Luigi’s Mansion took up far more of my childhood than Super Mario Sunshine did, and for that reason it secures its spot on this list. Both are great games, but in totally different genres, and I’ve always thought that was pretty cool. The fact that Luigi’s Mansion isn’t a Mario platformer drives home the point that Luigi is very different from his brother!
7. Future Tactics: The Uprising
Here’s a game that I loved, loved, as a kid! I remember renting this from the local video store (remember those?!?) after the box art caught my eye. I had no idea what to expect, but I was very pleasantly surprised with what I found! Eventually I got my own copy, which I think I bought used from a video store also, I kind of remember the disc having a transparent sticker over it.
The combat system in this game mesmerized me. Aiming is unsteady and requires some skill, which was fun to try and master. Headshots on enemies (and your characters!) did more damage, but hitting the heads of some enemies was quite difficult. Besides skill, strategy was also necessary. If you left your character open to attack, the enemy would swiftly punish you. Your shots also can damage the terrain, you can blast huge holes in the ground with some characters. That also plays into strategy, because maybe you can get yourself some makeshift cover if you blow a hole in the ground and hide another character down in it.
I always thought the story was pretty good too, you and a small band of humans are on a journey to defeat the alien invaders. It impressed me as a kid, at least! There are some twists and turns, heart-wrenching moments…I liked it a lot.
No idea if this game holds up today, or if I just have rose-tinted glasses for it. Admittedly, it’s not for everyone. A good friend of mine hated this game when I lent it to him as a kid. The reviews for it aren’t great either, it’s sitting at a 63 on Metacritic as of this writing. None of that changes the fact that I really enjoyed it though!
Fun fact, while researching for this article, I learned that the PAL region got a PC release of this game! I’d had no idea this game was on PC as well!
6. Pikmin 2
Pikmin is a series I love. At least, I love the ones I’ve played. I’ve heard Hey! Pikmin isn’t so great, but it’s a spin-off so that doesn’t necessarily reflect on a decline of the franchise. I’ve honestly never read up on Pikmin 3 at all, so I know very little about it! That’s one I haven’t played either. But we’re here today to talk about my favorite GameCube Pikmin game, Pikmin 2.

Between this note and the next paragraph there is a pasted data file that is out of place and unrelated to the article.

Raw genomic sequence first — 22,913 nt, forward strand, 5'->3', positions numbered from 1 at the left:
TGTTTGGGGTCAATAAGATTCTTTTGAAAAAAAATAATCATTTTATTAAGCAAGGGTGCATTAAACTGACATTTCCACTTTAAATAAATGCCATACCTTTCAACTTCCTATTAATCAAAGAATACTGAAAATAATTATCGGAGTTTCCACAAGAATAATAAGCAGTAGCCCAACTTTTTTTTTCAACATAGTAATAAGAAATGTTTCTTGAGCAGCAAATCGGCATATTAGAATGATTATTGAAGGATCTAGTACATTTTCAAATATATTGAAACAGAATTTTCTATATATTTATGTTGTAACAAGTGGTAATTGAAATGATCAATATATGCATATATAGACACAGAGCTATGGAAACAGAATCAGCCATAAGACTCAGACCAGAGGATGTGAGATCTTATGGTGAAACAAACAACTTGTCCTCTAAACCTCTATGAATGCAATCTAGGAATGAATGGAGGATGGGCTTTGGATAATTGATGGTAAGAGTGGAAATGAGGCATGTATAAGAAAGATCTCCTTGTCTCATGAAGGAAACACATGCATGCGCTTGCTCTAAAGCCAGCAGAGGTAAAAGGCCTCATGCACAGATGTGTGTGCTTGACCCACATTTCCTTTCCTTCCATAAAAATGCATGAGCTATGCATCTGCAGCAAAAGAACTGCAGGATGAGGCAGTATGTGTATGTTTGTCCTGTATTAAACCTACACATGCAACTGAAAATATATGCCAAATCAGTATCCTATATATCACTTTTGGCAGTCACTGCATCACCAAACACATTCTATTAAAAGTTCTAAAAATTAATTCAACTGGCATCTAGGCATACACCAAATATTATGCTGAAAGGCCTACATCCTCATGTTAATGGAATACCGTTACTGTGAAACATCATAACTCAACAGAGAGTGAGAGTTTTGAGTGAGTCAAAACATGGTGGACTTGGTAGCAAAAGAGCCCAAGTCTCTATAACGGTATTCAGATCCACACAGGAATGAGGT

In my humble opinion, Pikmin 2 refined every single aspect from the original game. It removed the 30 day time limit, and let you play for as long as you want, a huge improvement, even though I do sometimes get nostalgic for finding parts and repairing Captain Olimar’s trusty ship, the Dolphin. Yellow Pikmin were changed to resist electricity…a change I think makes far more sense given the theme of Red Pikmin resisting fire and Blue Pikmin resisting water. We got 2 new species too, Purple and White Pikmin, both of which integrate perfectly into the formula!
Of course, perhaps the biggest change was the addition of a 2nd captain, giving you the ability to alternate between commanding 2 Pikmin squads! I haven’t replayed Pikmin 2 in years, but if I remember correctly this was necessary too often, but if you used it well and carefully, you could get more done in a single day, or at least clear a dungeon floor a little faster. Oh yeah, that brings us to another huge addition to the Pikmin formula, the dungeons/caves/holes in the ground!
Looking back now, I can’t imagine how the original Pikmin didn’t have caves. They’re so much fun! I love how the captains also get upgrades from certain cave, giving them additional abilities. I don’t think many of these were game-changing upgrades, but they were fun to collect anyway.
I last thing here, I know for a fact my copy of Pikmin 2 (which I don’t think I have anymore) came used from a video store, because the disc had a transparent sticker over it. That always annoyed me, but I never tried removing it because I was afraid I’d either break the disc or never be able to clean off the adhesive residue completely and damage my GameCube.
5. Custom Robo
Custom Robo is a beloved game that I never even owned, I could play it only when a friend lent it to me. But man did I play the heck out of this game during that time. I still never managed to unlock all the parts, but I got really close.
This is actually the 4th Custom Robo game, but the first to see a release outside of Japan. My understanding is that the plot of this game is standalone from the others though.
The premise is, you battle by controlling a tiny robot that you customize before the match, fighting to defeat other tiny robots. These are the Robos, and they’re stored in cubes outside of battles which I always thought was neat. When customizing your Robo before battle, ideally you’ll analyze your opponent’s loadout, and pick parts that will give you an advantage against them. Like, if they’re using a short-range weapon, maybe you’d choose a body and legs that will let you keep your distance from them, and pair those with a long-range gun.
The main game’s story also had me hooked as a kid. It’s pretty simple, yet there are still some neat twists with the way certain aspects of the world are revealed to the player. Once you beat the main story, you unlock the “Grand Battle” post-game mode.